Of all the countries on this list, Oz is probably the most casual, both in and out of the workplace. Think of “smart casual” as the key to dressing here. Unless you’re in a very strict business environment, it’s highly unlikely you’ll be required to wear jackets, ties, heels or any kind of suit (besides a swimsuit). This doesn’t mean you can necessarily show up for work in flip flops (although there are certainly some places where you can), but in most places you should be able to get away with jeans, comfortable shirts and flats or other normal shoes. Maybe you can even find a way to get paid to hang out in those comfy clothes!


Despite its party reputation, Brazil is all business when it comes to, well, business. Brazilians dress quite formally for work, even in the hotter regions of the country – short sleeves will generally be a no-no, unless you’re in a very casual environment. Overall, Brazilians are very fashion-conscious, so people are probably paying more attention to your clothes than you might be used to – even you, guys! Make sure all your clothes look nice (no wrinkled linen, no matter how comfy it is in hot weather) and leave the distressed, hole-filled jeans at home. Fingernails are a big deal in most places – no matter your gender, keep them clean and looking nice, and ladies, you’ll be expected to get regular manicures. It’s a good thing they’re so much cheaper than at home! And one last thing – never, never wear green and red at the same time (except during a futbol match), unless you want to look like the national flag!


Lately, China has become a really popular place for overseas interns. Once the hard part - finding an internship - is over, you just have to worry about what to wear. Given the explosion of business-oriented internships there, odds are good you’ll be working in an office, which means you should obey all the normal standards of office attire. Businesspeople in China conform to a relatively conservative style of dress, favoring suits and ties, longer sleeves, knee-length hemlines, and flats over heels. With the exception of a nice watch, flashy jewelry is frowned upon – you don’t want to look like you’re trying to show off! Chances are, as a foreigner in China, you’ll probably stand out enough on your own without any conspicuous fashion choices making you look even more lost.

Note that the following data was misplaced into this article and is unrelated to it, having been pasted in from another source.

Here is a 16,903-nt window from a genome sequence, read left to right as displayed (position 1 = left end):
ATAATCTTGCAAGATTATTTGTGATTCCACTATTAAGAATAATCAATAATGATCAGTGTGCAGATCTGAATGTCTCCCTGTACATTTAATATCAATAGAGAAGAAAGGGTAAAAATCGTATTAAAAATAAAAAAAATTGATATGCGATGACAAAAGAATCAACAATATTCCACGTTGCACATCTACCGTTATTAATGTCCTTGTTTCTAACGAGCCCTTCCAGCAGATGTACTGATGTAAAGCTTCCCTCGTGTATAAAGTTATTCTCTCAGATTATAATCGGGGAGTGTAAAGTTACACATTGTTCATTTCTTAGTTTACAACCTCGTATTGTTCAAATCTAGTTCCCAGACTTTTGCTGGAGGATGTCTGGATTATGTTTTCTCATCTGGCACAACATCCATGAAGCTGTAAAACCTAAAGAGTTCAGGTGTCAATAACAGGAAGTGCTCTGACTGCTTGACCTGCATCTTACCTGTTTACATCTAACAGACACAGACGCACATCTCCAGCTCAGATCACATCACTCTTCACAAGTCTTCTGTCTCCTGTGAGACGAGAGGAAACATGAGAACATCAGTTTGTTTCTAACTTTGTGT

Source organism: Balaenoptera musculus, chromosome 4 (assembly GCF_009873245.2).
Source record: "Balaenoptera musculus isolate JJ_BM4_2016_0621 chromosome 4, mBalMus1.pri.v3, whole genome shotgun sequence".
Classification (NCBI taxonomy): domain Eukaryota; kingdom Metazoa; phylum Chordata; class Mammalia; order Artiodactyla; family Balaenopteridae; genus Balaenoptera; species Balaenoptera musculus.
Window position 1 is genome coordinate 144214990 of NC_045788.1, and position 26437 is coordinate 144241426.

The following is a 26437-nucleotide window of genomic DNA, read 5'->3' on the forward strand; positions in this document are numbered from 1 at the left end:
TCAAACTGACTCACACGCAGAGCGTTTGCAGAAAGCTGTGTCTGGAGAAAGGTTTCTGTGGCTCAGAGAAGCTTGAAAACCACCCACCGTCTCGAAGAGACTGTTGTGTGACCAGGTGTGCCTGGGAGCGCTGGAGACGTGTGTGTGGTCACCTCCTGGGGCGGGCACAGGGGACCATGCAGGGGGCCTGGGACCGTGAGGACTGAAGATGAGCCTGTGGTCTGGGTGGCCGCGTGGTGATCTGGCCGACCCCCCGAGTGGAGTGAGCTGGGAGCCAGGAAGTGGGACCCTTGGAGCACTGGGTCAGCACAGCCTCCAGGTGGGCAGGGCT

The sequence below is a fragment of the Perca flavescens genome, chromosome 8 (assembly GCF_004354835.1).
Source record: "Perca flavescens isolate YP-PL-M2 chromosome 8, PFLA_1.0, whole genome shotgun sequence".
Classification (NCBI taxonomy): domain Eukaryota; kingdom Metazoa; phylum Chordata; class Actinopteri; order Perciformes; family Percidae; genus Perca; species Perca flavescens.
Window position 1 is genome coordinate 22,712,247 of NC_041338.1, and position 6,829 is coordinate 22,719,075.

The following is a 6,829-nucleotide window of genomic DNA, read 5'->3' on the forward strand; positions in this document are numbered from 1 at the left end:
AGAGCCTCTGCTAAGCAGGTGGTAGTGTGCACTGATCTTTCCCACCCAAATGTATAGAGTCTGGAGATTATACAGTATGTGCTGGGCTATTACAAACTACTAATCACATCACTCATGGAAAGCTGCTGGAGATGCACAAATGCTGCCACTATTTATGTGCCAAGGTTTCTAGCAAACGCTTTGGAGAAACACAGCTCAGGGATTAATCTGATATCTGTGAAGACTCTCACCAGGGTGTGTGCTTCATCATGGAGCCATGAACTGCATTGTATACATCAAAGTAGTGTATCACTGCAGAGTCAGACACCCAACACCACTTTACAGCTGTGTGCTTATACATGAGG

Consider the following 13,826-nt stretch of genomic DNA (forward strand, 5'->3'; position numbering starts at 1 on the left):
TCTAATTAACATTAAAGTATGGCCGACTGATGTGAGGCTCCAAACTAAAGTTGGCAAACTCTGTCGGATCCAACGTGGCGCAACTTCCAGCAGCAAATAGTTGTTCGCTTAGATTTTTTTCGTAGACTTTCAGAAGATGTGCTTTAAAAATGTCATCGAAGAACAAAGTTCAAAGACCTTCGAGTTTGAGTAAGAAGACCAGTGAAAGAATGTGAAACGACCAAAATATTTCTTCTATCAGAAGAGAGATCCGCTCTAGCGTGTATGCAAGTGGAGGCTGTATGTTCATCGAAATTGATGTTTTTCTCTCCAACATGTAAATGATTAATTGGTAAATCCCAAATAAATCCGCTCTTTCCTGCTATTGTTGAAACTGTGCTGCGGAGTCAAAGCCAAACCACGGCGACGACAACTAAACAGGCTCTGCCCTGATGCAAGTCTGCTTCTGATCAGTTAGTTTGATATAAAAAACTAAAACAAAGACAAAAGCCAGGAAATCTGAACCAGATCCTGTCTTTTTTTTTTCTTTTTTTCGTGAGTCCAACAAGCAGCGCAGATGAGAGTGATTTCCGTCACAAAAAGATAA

Despite their straight-laced reputation, Germans are actually one of the more relaxed nationalities when it comes to office dress. Though all employees are expected to look professional and recently-showered, you can get away with more fun colors and patterns, especially when it comes to shirts and ties. While shoes are an important part of the outfit (some men get their shoes shined several times a week!), some German workers will bring comfortable shoes to the workplace for the day, so feel free to stash your Toms in a bag to bring to the office.

Many Germans view their dress choices as an expression of their personality, and there’s often space in the company dress codes to allow that. Err on the side of caution and dress formally on your first day, but don’t assume that you won’t get a chance to wear that floral spring dress or bright green pants. Of course, they do draw the line somewhere. Two years ago, the country ruled that employers do have the right to enforce certain dress codes, such as mandating that female employees wear bras to work – so don’t forget to pack your undergarments!


Yes, we know it’s hot, but that doesn’t mean you can show up for work in a short-sleeve romper. For work in office environments, Ghanaians still dress relatively formally – button-down shirts and skirts or long pants are generally the norm. You can usually get away with short sleeves, but don’t wear your ratty painting t-shirt to the office. While in most other places it’s wisest to copy whatever your co-workers are doing, in Ghana you’re given a bit more dress code leeway as a foreigner. You can get away with dressing a bit more casually than people around you, so don’t worry too much about the ties, but try not to abuse this privilege too much. You still want people to take you seriously, right? Of course, these rules all change if you’re working out in a field location rather than in an office – in that case, let common sense and your organization’s recommendations direct your clothing choices.